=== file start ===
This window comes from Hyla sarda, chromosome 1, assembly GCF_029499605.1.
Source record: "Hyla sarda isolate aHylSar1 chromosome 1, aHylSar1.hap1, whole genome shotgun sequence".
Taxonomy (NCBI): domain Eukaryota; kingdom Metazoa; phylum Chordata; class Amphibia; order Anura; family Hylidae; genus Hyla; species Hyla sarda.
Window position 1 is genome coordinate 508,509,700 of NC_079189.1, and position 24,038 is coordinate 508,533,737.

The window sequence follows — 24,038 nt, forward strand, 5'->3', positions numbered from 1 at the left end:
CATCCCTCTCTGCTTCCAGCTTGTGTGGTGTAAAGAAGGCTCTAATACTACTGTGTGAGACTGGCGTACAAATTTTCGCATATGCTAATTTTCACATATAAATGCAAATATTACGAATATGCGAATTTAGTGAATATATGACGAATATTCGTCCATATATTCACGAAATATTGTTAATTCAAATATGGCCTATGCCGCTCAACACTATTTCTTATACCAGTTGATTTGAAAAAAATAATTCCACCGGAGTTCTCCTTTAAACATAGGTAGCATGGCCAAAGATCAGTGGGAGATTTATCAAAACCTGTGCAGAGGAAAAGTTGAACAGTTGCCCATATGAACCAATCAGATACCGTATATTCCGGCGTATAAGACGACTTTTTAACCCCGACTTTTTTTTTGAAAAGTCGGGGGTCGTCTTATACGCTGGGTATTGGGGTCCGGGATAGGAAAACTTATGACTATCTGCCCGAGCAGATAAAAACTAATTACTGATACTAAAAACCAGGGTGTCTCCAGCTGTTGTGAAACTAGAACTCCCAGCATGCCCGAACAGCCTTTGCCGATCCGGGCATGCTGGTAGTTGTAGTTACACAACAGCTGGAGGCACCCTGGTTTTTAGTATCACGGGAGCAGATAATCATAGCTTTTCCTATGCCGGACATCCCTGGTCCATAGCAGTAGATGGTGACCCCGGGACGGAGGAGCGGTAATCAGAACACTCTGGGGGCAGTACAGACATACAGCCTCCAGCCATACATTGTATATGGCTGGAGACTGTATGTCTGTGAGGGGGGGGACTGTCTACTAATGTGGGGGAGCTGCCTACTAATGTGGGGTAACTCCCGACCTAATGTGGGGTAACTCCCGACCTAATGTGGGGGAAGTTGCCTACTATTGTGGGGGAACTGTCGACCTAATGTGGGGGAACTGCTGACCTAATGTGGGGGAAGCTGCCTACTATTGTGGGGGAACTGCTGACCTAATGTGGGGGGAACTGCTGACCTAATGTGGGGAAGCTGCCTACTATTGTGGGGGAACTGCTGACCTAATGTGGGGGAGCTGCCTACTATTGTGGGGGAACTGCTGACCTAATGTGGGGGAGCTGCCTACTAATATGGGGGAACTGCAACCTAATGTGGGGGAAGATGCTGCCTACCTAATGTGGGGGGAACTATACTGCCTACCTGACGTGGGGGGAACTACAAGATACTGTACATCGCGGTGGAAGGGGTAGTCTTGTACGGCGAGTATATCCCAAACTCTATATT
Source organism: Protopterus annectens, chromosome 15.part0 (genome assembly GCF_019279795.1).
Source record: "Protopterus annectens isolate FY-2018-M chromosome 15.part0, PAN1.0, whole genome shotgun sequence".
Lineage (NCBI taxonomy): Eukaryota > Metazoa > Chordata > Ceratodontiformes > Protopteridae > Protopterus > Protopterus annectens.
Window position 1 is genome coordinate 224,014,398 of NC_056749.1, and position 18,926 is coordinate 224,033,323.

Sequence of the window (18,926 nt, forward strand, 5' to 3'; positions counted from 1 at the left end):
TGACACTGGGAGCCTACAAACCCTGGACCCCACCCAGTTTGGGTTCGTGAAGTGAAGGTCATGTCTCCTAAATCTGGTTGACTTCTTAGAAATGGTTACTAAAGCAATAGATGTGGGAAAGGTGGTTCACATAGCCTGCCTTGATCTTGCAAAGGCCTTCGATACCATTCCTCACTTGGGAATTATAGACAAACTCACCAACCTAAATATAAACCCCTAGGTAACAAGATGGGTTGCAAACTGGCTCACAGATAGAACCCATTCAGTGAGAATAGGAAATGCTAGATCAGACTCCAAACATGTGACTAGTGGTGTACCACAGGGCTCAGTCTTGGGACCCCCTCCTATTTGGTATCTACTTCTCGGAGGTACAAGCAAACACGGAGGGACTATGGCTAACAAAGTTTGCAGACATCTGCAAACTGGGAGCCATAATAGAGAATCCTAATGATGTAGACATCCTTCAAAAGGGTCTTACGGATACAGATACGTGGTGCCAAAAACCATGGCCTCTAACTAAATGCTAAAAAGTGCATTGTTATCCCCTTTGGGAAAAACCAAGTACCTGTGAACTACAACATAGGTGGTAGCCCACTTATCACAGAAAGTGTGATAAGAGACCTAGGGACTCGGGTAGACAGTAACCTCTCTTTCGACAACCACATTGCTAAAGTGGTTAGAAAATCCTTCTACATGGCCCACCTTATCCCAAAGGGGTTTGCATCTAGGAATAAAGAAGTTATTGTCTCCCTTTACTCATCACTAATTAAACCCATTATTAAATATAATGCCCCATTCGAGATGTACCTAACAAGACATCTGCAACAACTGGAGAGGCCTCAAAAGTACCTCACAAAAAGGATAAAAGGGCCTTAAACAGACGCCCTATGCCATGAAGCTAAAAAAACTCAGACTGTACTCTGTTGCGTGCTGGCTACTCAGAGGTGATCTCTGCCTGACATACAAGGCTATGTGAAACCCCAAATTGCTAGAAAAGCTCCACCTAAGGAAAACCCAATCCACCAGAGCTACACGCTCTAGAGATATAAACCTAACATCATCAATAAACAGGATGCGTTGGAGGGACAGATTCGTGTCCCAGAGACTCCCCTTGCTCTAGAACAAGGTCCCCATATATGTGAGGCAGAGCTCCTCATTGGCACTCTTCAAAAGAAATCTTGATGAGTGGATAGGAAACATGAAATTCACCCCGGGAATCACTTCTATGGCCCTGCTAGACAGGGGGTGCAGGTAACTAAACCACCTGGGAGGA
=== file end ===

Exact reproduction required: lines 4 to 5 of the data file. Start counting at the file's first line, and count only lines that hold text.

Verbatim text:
Window position 1 is genome coordinate 508,509,700 of NC_079189.1, and position 24,038 is coordinate 508,533,737.

The window sequence follows — 24,038 nt, forward strand, 5'->3', positions numbered from 1 at the left end: